Olfactory, or smell, receptors were originally thought to be only in the sensory nerve cells (neurons) of nasal cavity tissues. However, more recent and extensive study suggests that the receptors "occur in nearly the entire human body, [and] they appear to be substantially more functionally important than previously suggested," researchers from Ruhr-University Bochum in Germany wrote. In addition to the receptors playing a major role in the sense of smell, "several essential physiological and pathophysiological processes have been described as targeted by human [olfactory receptors], including path finding, cell growth, [cell death], migration and secretion."
The research team summarized the location and purpose of certain types of olfactory receptors, including those that may be beneficial to general health:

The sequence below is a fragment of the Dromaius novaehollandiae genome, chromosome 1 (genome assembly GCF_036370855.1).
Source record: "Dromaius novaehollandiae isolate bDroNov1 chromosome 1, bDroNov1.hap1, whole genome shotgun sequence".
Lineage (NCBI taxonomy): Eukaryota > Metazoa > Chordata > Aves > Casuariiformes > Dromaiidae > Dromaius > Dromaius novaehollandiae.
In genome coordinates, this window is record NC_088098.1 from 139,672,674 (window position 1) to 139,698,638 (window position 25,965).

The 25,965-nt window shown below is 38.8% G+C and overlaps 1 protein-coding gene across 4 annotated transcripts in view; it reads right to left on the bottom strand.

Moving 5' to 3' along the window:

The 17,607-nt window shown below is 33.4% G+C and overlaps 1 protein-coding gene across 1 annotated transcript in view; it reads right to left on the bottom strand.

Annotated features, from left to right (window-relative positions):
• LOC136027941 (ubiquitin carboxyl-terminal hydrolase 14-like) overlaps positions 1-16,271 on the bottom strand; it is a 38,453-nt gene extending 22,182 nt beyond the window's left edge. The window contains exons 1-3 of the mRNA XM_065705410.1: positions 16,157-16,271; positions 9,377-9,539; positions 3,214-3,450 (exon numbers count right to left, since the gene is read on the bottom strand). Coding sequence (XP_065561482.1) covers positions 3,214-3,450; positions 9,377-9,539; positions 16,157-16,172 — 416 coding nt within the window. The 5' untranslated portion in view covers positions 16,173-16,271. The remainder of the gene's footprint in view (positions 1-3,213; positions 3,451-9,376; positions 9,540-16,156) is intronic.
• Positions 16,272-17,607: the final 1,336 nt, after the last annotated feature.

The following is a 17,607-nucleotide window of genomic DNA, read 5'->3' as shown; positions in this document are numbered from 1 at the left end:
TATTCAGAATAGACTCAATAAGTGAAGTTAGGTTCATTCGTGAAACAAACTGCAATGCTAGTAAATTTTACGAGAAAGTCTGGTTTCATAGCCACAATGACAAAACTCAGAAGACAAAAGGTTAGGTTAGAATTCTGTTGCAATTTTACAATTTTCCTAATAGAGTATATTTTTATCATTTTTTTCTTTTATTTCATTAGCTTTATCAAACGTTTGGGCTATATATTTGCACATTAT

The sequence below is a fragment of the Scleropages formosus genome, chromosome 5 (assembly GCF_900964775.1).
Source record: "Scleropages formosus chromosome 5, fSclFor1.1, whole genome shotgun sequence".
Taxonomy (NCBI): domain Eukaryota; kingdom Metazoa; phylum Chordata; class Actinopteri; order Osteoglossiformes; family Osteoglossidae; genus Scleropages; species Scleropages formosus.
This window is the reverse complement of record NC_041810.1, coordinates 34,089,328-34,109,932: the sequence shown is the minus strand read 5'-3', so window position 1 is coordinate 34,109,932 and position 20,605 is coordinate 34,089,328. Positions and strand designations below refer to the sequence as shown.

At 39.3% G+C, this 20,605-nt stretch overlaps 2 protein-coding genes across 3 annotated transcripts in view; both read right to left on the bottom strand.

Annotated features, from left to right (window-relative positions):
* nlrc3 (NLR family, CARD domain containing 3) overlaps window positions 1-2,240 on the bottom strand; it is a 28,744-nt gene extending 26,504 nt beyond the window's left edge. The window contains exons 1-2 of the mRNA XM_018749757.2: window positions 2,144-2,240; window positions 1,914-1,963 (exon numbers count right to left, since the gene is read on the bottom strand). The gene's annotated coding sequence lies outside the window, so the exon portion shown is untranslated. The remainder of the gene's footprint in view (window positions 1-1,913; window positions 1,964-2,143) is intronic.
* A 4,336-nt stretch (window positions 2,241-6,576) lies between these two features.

- Receptors present in heart muscle cells may be a metabolic regulator of heart function.
- Receptors activated in the immune system have been seen to promote the death of certain types of leukemia cells.
- Smell receptors in the liver reduce the spread of liver cancer cells.
- Receptors in the skin increase the regeneration of skin cells and help speed wound healing.
- Receptors concentrated in the prostate tissue, especially in men with prostate cancer, contribute to the reduction or progression of the disease.
- Receptors in the colon may reduce the growth of colon cancer cells.
- Receptors in the digestive tract may cause chronic diarrhea or constipation but may also contribute to better digestion.
Maßberg and Hatt. Human Olfactory Receptors: Novel Cellular Functions Outside of the Nose. Physiol Rev. 2018;98(3):1739-1763. doi: 10.1152/physrev.00013.2017 [Article]